August 30, 2009

 

Cinnamon Rolls Revisited

cinnamon roll















In a previous post I told you how I  improved a cinnamon roll recipe by replacing some of the starch with sorghum flour.  The result was fabulous.  The rolls tasted just a good as they did before and were still very worthy of Christmas morning.

Well, I just had to try increasing the the amount of sorghum.  I wanted something that was more like a whole grain cinnamon roll.   That’s why I’m submitting this post for Amy’s new blog carnival, Slightly Indulgent Mondays – fabulous food made a little bit healthier.  Be sure to stop by and check out the other ideas.

Interestingly, I just received an email from Jen, one of my readers.  She increased the sorghum slightly and entered them in a county fair.  Her 10 year old daughter won best of the show for food preparation and Jen received 2nd place in the open category.

Our verdict with the change I made was that they tasted very much like a whole grain roll.  The family liked them, but said they were better the other way (with sorghum, but not so much).  These were fine for now, but they’d rather have the others for Christmas.  I really liked the whole grain flavor, but I understood what they meant.  The texture was nice and soft and the dough handled about the same. Note:  I have written an update here with a modification that we liked better.  I have the change in parentheses in the ingredients list.

Since I already have  the recipe posted and I only changed the flour amounts, I’m going to give you the double recipe here.  A single recipe makes eight rolls which is just not enough for my family.  I always make a double recipe, and you might want to also.  If you’re using the single recipe use 3/4 c. each of sorghum and corn starch.

Gluten-Free Cinnamon Rolls – Whole Grain Version
(double recipe)

Ingredients
Filling (enough for both rolls):
Glaze:
Instructions
Using a mixer, combine the butter and sugar. Mix well. Add the milk (hold back ~1/4 c.), egg, oil, and vanilla. Combine the dry ingredients and add to the wet mixture. (If you don't use instant yeast, you should add it to the milk.) Beat on high until well mixed with no lumps.  Add more milk if needed.  The dough should be soft but not like batter.  The first time I made these they were too wet and barely held together. They ended up not being distinct rolls in the dish, but they still tasted great.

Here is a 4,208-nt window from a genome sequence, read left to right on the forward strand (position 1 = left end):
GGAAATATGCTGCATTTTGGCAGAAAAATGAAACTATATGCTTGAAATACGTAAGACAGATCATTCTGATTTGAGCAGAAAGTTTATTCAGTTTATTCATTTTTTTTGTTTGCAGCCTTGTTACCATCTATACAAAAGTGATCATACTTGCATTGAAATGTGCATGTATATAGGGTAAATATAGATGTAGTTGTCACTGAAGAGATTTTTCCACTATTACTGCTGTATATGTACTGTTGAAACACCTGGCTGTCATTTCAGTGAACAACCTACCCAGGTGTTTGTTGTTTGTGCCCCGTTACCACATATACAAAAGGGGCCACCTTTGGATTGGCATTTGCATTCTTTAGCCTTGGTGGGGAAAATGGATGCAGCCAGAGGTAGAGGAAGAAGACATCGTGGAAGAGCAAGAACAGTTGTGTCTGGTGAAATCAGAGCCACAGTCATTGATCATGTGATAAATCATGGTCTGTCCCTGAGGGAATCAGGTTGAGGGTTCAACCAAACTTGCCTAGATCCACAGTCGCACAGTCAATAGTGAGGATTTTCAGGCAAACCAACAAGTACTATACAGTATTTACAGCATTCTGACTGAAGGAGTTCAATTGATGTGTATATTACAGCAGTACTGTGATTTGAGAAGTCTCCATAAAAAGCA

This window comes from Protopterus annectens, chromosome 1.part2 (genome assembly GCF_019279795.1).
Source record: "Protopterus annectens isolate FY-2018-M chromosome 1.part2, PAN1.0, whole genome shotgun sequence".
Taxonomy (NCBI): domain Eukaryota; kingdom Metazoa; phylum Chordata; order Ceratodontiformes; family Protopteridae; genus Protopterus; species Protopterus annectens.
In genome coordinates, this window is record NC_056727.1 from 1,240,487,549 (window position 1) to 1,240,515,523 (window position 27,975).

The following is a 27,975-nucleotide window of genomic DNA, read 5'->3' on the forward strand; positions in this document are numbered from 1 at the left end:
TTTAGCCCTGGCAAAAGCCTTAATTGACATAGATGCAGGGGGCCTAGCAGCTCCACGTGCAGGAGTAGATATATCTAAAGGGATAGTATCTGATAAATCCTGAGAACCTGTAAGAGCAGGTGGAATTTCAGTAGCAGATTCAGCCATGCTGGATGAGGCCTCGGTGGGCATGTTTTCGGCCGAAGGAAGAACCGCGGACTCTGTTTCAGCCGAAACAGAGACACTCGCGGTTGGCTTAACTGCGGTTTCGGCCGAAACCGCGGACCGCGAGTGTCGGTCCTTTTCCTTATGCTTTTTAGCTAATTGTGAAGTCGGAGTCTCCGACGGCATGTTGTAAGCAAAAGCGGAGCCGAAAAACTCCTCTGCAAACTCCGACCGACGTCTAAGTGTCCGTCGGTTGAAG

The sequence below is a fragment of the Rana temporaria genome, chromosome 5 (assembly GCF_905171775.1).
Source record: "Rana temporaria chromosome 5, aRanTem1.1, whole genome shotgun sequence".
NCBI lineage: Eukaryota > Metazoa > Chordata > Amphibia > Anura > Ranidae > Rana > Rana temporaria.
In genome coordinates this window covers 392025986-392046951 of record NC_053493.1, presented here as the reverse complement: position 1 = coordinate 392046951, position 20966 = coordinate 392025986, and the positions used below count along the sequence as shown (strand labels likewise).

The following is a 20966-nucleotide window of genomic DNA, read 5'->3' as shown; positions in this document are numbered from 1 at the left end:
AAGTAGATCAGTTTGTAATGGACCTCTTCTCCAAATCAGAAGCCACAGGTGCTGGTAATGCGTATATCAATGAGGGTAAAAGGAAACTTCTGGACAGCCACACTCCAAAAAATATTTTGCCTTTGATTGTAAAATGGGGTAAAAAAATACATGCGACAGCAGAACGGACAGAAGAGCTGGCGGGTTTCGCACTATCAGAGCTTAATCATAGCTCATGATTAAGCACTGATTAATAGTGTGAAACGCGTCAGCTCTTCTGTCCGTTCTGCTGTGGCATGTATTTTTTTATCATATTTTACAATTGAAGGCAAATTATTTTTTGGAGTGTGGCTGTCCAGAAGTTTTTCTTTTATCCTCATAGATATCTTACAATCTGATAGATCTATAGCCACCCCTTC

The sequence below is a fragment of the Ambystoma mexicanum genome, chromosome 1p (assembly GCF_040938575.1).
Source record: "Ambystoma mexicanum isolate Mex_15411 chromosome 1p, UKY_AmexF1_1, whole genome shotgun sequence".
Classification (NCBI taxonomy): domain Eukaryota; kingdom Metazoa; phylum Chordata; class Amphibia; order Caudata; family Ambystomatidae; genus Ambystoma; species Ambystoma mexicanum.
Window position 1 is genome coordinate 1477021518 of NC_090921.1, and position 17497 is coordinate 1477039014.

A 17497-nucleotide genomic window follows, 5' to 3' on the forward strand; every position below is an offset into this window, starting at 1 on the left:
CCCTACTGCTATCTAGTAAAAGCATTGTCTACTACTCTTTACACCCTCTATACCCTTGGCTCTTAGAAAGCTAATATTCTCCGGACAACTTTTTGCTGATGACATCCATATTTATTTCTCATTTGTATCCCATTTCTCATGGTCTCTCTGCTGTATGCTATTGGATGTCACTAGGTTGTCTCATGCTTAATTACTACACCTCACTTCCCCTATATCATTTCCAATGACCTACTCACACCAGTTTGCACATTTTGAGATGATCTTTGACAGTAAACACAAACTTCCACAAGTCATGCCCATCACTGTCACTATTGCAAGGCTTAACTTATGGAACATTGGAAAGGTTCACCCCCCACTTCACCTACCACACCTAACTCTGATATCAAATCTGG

Lay out two pieces of plastic wrap and sprinkle them with sugar. Put half the dough on each piece of plastic wrap.  Follow the remaining instructions for each half.  Cover the dough with another piece of plastic wrap. Use a rolling pin to roll the dough into a 13 1/2 inch square. Lift the top piece of plastic wrap often and reposition if necessary. You can spray the wrap with cooking spray if the dough is sticking.  It might take two piece of plastic wrap on the top and bottom to accommodate the size.

 
Combine the filling ingredients. I used 1 c. brown sugar (divided between the two halves).  Remove the top layer of plastic wrap. Spread the filling on the dough leaving a margin at one side. As you roll the dough, the filling with get shifted. The margin keeps it from being pushed all the way out at the end. Roll the dough by lifting up the plastic wrap. Once you get the roll started, it will roll on its own. Once rolled, smooth out the edge. If you want nice clean end pieces, cut a little off each end. I leave them as is. Cut the roll into 8 slices by cutting the roll in half, then cutting each half in half, then cutting the quarters in half. Use a sharp knife. I find it helps to spray it with cooking spray. Spray or grease  two glass pie dishes or  a 9 x 13 inch baking pan. Place the rolls in the pan and bake at 375 degrees for 20 minutes.



Combine the glaze ingredients. Add milk a teaspoon at a time until the glaze is the right consistency. You can adjust the amount of glaze to your taste. Drizzle the glaze over the warm rolls and serve!

View Printable Recipe

For more holiday breakfast recipes visit Ginger Lemon Girl, and for more cinnamon recipes visit Friday Foodie Fix at The W.H.O.L.E. Gang.

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Comments: